The Gazette asked Transport Scotland about the MV Loch Seaforth financing, a spokesman detailed: “The financing was driven by the need to maintain investment during a period of constrained capital budgets.
“This investment has delivered a larger, faster and more reliable vessel with greater capacity than the two that it replaced.”
The department were also able to confirm that the financing for two new vessels, currently under construction - although facing build delays, will be financed “using conventional Government capital funding, as set out in the 2012 Ferries Plan”.
Island ferry services and their costs has provided rich material for Scottish Labour, who are keen to highlight local concerns.
Scottish Labour Leader Richard Leonard was in Stornoway last Friday to listen to the issues and met with various local politicians and groups to come up with a plan to help find solutions to travel demands.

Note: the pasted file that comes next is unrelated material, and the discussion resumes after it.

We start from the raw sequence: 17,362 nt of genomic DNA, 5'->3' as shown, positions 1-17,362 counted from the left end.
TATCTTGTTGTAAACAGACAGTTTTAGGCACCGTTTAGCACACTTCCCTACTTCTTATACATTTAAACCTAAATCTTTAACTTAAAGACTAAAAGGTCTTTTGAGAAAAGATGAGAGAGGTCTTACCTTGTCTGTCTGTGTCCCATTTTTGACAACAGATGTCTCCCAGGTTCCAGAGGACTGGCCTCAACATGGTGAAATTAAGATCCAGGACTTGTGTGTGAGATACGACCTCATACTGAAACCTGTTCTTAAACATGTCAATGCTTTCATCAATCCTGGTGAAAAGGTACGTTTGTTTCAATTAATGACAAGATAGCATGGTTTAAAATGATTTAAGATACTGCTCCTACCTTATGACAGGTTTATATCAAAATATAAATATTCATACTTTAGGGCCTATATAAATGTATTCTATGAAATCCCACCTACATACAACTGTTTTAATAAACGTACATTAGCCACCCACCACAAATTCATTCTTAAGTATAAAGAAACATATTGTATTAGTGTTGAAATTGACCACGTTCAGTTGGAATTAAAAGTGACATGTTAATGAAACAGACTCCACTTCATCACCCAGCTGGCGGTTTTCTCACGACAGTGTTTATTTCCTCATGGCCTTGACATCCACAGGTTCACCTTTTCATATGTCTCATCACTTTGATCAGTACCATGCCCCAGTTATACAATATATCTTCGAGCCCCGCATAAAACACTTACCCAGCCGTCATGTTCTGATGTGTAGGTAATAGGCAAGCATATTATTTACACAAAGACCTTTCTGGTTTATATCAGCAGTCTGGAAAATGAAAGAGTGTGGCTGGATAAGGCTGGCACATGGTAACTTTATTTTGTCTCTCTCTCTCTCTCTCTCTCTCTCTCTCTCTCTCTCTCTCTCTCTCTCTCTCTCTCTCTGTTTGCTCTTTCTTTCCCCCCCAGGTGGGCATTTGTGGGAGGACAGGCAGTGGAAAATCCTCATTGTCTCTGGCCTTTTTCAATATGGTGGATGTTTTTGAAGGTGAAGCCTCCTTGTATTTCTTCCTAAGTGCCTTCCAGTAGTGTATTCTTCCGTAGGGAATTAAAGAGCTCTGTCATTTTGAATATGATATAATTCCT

He also highlighted the need for further information on ferry financing and finding out more about the delay to a new vessel for the Uig-Lochmaddy-Tarbert route, which had been due to enter service in 2018, but will now be delayed until 2020.
As yet no explanation for this delay, and another vessel under construction the ‘MV Glen Sannox’, which is due to take up service on the Arran route in 2019, is forthcoming from either Transport Scotland or Caledonian Maritime Assets Ltd (CMAL).